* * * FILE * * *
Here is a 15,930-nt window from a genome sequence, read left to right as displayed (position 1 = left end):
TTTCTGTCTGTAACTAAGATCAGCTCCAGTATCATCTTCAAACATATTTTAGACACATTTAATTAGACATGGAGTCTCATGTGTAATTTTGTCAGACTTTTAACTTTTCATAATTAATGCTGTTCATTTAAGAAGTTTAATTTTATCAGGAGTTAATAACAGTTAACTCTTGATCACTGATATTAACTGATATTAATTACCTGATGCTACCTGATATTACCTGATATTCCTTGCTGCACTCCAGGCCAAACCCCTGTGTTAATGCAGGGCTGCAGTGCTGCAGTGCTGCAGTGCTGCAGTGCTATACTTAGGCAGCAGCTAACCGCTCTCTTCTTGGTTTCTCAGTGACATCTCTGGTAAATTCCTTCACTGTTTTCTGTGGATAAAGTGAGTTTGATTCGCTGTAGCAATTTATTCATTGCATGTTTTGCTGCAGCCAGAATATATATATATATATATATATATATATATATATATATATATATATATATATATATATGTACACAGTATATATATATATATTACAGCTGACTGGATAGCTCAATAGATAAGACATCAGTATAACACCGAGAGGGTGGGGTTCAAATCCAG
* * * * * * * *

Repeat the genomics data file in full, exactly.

Here is a 15,930-nt window from a genome sequence, read left to right as displayed (position 1 = left end):
TTTCTGTCTGTAACTAAGATCAGCTCCAGTATCATCTTCAAACATATTTTAGACACATTTAATTAGACATGGAGTCTCATGTGTAATTTTGTCAGACTTTTAACTTTTCATAATTAATGCTGTTCATTTAAGAAGTTTAATTTTATCAGGAGTTAATAACAGTTAACTCTTGATCACTGATATTAACTGATATTAATTACCTGATGCTACCTGATATTACCTGATATTCCTTGCTGCACTCCAGGCCAAACCCCTGTGTTAATGCAGGGCTGCAGTGCTGCAGTGCTGCAGTGCTGCAGTGCTATACTTAGGCAGCAGCTAACCGCTCTCTTCTTGGTTTCTCAGTGACATCTCTGGTAAATTCCTTCACTGTTTTCTGTGGATAAAGTGAGTTTGATTCGCTGTAGCAATTTATTCATTGCATGTTTTGCTGCAGCCAGAATATATATATATATATATATATATATATATATATATATATATATATATATATATATATGTACACAGTATATATATATATATTACAGCTGACTGGATAGCTCAATAGATAAGACATCAGTATAACACCGAGAGGGTGGGGTTCAAATCCAG